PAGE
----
I actually stumbled on this book for the first time in middle school, or it even might have been elementary school. I spent the night at a friend's house, and she lent me this book. "It's so sad," she told me, "It's about a little girl who dies of claustrophobia." Which was a disease we had at least heard about. In reality, Alex suffered Cystic Fibrosis, but we couldn't quite sound out. I borrowed the book from her and read it a little in disbelief.
And no, I never gave the book back. She was more of a family acquaintance and after spending the day at the pool together I went back to her house for a sleepover, the one and only time I was ever there. I ran into her years later, and let her know I still had the book. Turns out she had never read it, while through the years I read it over and over.
Alex Deford was born in 1971. When she was only a few years old she was diagnosed with CF, which at that time was practically a death sentance. (When Alex was born life expentency for a baby born with CF was only around 10 years; now it's closer to 40.) What got me while reading this book was that Alex was barely younger than me when she died. I couldn't believe that I was reading about the life of a little girl, who died 4 years before I was even born. It was one of the first books I remember reading that really made me cry.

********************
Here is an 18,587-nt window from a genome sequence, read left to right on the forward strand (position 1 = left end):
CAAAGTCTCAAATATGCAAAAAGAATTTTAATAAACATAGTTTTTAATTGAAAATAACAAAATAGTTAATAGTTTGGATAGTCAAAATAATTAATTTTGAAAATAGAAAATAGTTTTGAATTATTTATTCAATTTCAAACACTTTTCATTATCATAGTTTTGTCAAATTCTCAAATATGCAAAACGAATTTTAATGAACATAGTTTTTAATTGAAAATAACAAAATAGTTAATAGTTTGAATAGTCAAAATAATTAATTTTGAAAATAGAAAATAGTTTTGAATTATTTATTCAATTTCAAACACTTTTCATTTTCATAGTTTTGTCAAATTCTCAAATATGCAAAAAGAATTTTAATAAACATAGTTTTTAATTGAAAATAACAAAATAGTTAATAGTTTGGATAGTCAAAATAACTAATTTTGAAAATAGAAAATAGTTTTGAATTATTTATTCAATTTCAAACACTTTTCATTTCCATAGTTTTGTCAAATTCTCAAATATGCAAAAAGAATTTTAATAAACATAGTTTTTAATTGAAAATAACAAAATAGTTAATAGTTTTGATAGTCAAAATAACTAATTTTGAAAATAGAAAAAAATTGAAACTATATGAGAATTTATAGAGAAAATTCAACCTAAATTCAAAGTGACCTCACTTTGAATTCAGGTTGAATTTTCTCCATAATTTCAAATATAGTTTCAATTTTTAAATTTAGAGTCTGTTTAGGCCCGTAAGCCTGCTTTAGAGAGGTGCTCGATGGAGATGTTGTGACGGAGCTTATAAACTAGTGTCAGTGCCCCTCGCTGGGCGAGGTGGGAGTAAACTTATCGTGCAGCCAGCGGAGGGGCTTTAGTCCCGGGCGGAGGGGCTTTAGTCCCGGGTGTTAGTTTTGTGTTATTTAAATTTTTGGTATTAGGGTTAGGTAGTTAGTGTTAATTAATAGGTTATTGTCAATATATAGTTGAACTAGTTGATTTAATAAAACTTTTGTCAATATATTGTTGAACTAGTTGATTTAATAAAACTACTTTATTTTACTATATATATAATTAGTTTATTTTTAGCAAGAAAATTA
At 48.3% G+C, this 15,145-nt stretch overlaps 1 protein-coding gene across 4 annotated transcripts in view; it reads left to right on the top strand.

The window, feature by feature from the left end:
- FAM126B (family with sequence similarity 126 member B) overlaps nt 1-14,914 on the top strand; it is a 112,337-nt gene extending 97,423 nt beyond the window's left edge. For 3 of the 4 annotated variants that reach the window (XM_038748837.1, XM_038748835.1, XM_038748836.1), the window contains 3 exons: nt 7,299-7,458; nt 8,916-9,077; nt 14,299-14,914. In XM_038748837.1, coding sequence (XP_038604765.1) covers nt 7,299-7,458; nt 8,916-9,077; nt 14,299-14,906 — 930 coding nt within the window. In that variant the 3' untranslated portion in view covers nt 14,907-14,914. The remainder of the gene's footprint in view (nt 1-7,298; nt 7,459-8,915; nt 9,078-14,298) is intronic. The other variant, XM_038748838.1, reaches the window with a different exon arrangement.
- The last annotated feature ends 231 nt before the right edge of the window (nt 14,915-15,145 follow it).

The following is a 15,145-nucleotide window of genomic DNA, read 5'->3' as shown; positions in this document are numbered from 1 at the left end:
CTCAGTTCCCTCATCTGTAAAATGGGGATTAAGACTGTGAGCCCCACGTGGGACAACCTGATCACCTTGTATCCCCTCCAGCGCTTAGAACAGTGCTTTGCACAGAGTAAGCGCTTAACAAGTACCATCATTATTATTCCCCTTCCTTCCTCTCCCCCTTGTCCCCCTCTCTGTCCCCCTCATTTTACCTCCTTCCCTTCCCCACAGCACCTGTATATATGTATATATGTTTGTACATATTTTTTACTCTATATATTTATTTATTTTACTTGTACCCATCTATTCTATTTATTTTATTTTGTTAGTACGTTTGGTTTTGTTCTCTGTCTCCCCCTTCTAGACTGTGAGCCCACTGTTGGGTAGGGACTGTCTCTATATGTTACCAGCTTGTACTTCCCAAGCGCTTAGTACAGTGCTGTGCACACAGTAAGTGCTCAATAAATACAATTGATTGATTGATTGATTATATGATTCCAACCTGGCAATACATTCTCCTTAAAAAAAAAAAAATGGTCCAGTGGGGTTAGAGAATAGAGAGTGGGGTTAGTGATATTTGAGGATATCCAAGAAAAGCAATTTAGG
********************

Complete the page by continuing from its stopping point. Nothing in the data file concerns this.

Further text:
I haven't actually reread this book since college, but I have a feeling if I read it now it would hit me differently. Previously I saw much of the book through the eyes of Alex. But if I read it now, I'm sure the perspecive that would hit me the most be the author's, who in fact is Alex's father. And I can't imagine what it would be like to ever have to bury a child.
It's not an easy book to get through, but I wholeheartedly recomend it if you're up for it.